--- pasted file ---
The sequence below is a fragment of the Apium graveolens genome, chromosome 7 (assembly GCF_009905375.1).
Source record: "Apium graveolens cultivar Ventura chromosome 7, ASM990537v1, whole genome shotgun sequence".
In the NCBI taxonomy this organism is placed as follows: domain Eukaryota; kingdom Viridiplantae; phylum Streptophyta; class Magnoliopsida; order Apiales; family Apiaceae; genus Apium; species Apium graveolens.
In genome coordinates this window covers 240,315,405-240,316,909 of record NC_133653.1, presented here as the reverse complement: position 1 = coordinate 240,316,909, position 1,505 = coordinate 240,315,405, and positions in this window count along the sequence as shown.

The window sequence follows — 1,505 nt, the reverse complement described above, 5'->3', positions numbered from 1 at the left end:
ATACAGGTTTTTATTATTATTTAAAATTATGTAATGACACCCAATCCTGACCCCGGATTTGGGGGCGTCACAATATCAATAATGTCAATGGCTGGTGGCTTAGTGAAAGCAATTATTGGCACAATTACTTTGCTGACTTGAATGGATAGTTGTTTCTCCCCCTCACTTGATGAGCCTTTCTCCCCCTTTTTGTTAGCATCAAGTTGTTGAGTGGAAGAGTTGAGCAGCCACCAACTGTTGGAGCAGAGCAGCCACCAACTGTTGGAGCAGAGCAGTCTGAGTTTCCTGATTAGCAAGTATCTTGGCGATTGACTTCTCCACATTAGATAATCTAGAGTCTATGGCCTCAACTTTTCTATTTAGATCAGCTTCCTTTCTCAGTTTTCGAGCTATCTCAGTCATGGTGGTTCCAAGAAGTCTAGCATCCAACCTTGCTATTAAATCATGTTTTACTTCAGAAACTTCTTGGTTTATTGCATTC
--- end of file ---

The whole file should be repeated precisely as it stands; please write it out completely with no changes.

The sequence below is a fragment of the Apium graveolens genome, chromosome 7 (assembly GCF_009905375.1).
Source record: "Apium graveolens cultivar Ventura chromosome 7, ASM990537v1, whole genome shotgun sequence".
In the NCBI taxonomy this organism is placed as follows: domain Eukaryota; kingdom Viridiplantae; phylum Streptophyta; class Magnoliopsida; order Apiales; family Apiaceae; genus Apium; species Apium graveolens.
In genome coordinates this window covers 240,315,405-240,316,909 of record NC_133653.1, presented here as the reverse complement: position 1 = coordinate 240,316,909, position 1,505 = coordinate 240,315,405, and positions in this window count along the sequence as shown.

The window sequence follows — 1,505 nt, the reverse complement described above, 5'->3', positions numbered from 1 at the left end:
ATACAGGTTTTTATTATTATTTAAAATTATGTAATGACACCCAATCCTGACCCCGGATTTGGGGGCGTCACAATATCAATAATGTCAATGGCTGGTGGCTTAGTGAAAGCAATTATTGGCACAATTACTTTGCTGACTTGAATGGATAGTTGTTTCTCCCCCTCACTTGATGAGCCTTTCTCCCCCTTTTTGTTAGCATCAAGTTGTTGAGTGGAAGAGTTGAGCAGCCACCAACTGTTGGAGCAGAGCAGCCACCAACTGTTGGAGCAGAGCAGTCTGAGTTTCCTGATTAGCAAGTATCTTGGCGATTGACTTCTCCACATTAGATAATCTAGAGTCTATGGCCTCAACTTTTCTATTTAGATCAGCTTCCTTTCTCAGTTTTCGAGCTATCTCAGTCATGGTGGTTCCAAGAAGTCTAGCATCCAACCTTGCTATTAAATCATGTTTTACTTCAGAAACTTCTTGGTTTATTGCATTC